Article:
Boolean and Missing: What Are They Good For?
RelationalAI is built on knowledge graphs, which rarely use null and boolean values. And yet, Rel, RelationAI’s declarative modeling language, has a
Missing data type to represent
null values, and a
Bool type to represent
false boolean values.
Let’s explore the role null and boolean values play in a dataset and learn when to use
Bool types in Rel.
Consider a database of invoices for a company.
You might want to store purchase orders associated with an invoice. But not every client uses purchase orders, so you record those with a null value — perhaps as
NULL in a SQL table or as
null in a JSON document. Maybe you need to track whether or not the invoice has been paid. You record that as a
false boolean value.
The resulting table of invoices in a SQL database might look something like this:
boolean values have in common?
Both concepts represent the presence, or lack thereof, of a fact.
NULL represents the absence of a purchase order.
false represent whether or not a payment has been received. The presence, or non-presence, of a fact determines which value is assigned.
The question is: if a fact is not present, does it need to be in your data?
In a knowledge graph, nodes representing entities in a model are related by edges representing the various relationships between those entities.
For example, an
Invoice entity can be related to a
PurchaseOrder entity via an edge labeled
has_purchase_order, and a Payment entity via a
n a knowledge graph, you don’t need to store
NULL values or keep track of
false. Missing data simply isn’t there. If an
Invoice has no
PurchaseOrder, there’s no
has_purchase_order edge. If an
Invoice hasn’t been paid, there’s no
With so much emphasis on knowledge graphs, it may seem contradictory to have
Bool values in Rel, but sometimes you really do need them.
For more information on modeling graphs, see Data Modeling: Graph Normal Form (opens in a new tab).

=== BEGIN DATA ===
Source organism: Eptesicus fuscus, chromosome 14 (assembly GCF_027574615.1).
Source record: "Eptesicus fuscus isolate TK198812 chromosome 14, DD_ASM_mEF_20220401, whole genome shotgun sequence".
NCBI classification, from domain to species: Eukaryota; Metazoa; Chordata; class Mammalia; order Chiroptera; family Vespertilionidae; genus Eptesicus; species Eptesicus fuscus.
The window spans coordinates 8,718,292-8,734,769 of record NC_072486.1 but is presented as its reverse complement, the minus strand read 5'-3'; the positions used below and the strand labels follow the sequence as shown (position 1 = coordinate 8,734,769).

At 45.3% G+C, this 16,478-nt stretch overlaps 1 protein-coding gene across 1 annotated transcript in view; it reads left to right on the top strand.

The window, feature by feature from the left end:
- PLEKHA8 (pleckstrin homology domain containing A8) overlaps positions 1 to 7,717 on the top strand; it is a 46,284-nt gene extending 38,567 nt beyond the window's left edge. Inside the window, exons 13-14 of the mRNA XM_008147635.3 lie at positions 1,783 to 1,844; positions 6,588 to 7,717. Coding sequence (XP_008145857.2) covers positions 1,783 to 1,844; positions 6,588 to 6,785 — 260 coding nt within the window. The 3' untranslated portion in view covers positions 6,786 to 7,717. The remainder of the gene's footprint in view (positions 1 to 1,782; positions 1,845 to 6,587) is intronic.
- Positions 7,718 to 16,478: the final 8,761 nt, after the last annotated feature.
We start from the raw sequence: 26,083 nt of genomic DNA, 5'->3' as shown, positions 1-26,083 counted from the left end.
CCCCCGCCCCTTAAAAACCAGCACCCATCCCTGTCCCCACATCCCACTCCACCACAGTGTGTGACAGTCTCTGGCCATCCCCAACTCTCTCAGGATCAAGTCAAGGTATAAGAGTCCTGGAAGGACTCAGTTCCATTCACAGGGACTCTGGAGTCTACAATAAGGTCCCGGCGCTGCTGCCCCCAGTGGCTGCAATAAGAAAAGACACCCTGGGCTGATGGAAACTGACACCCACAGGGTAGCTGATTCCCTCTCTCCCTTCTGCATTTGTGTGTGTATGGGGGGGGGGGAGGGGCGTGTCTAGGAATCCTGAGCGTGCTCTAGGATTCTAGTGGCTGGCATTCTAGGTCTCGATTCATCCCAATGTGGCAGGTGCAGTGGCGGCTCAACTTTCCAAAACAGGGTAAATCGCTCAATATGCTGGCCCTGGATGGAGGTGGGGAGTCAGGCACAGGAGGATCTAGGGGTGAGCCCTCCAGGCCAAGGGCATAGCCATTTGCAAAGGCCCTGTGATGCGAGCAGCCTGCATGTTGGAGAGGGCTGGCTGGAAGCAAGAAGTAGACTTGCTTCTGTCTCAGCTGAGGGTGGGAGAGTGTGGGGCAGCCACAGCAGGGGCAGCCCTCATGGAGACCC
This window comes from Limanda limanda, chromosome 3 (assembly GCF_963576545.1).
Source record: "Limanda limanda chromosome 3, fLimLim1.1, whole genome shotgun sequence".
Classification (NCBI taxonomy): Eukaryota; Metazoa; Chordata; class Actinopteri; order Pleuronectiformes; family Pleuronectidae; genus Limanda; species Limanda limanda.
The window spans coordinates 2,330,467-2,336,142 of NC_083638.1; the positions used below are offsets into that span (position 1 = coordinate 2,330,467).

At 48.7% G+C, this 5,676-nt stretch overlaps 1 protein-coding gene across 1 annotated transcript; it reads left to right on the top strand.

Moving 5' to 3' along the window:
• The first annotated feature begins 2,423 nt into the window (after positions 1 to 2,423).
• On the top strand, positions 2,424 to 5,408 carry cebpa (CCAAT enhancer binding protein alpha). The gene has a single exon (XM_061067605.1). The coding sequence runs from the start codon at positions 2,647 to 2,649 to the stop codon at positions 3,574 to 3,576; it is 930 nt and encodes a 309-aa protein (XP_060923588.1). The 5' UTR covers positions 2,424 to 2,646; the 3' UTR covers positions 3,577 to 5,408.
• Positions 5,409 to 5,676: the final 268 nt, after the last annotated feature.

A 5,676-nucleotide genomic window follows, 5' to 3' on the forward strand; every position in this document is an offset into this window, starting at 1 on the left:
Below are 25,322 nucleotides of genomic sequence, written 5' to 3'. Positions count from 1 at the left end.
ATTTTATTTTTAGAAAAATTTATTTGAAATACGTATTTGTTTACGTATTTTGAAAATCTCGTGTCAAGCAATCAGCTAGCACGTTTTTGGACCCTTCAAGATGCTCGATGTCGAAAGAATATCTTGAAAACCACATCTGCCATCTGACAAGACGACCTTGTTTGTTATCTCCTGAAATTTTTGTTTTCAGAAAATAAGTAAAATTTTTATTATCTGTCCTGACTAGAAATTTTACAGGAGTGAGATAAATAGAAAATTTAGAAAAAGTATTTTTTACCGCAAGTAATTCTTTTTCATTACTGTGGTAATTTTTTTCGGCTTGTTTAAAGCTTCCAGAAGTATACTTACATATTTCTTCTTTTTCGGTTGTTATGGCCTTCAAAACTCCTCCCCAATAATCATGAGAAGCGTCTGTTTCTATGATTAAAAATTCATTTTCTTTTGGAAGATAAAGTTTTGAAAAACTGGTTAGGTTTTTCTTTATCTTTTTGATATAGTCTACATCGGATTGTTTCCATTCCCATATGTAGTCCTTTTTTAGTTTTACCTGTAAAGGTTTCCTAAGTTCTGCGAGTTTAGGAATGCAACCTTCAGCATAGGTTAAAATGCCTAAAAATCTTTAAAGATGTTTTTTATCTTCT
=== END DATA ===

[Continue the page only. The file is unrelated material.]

When you ingest data into RelationalAI’s Relational Knowledge Graph System (RKGS) (opens in a new tab), you create a representation of that data in Rel.
Representations of data need to be high-fidelity. That is, you should be able to reconstruct the original data from the Rel representation. This means that Rel needs a way to represent null and boolean values.
For example, an invoice might be ingested from a JSON document:
In Rel, this JSON document gets represented as the following relation:
missing value is the only primitive value of the
Missing type. The
Bool type has two primitive values:
Having values of type
Bool in Rel allows you to export relations as JSON, if needed. And you can accurately reconstruct data that has been ingested. But you usually won’t use
Bool types in your models.
Recursive Computations in Rel
We are excited to announce the latest enhancements to our Relational Knowledge Graph System (RKGS) that substantially improve the performance of certain recursive computations.
Declarative Quantum Computing
All businesses regularly confront difficult decisions. Even when these decisions are constrained (perhaps by budgets) and the cost implications of the decisions are complex, optimization algorithms may nevertheless provide decisions that minimize cost and maximize benefit. Unfortunately, optimization can become very difficult as the number of decisions increases and this makes it an excellent use-case for quantum computing. Declarative languages like RelationalAI’s Rel make the integration of quantum optimizers simple.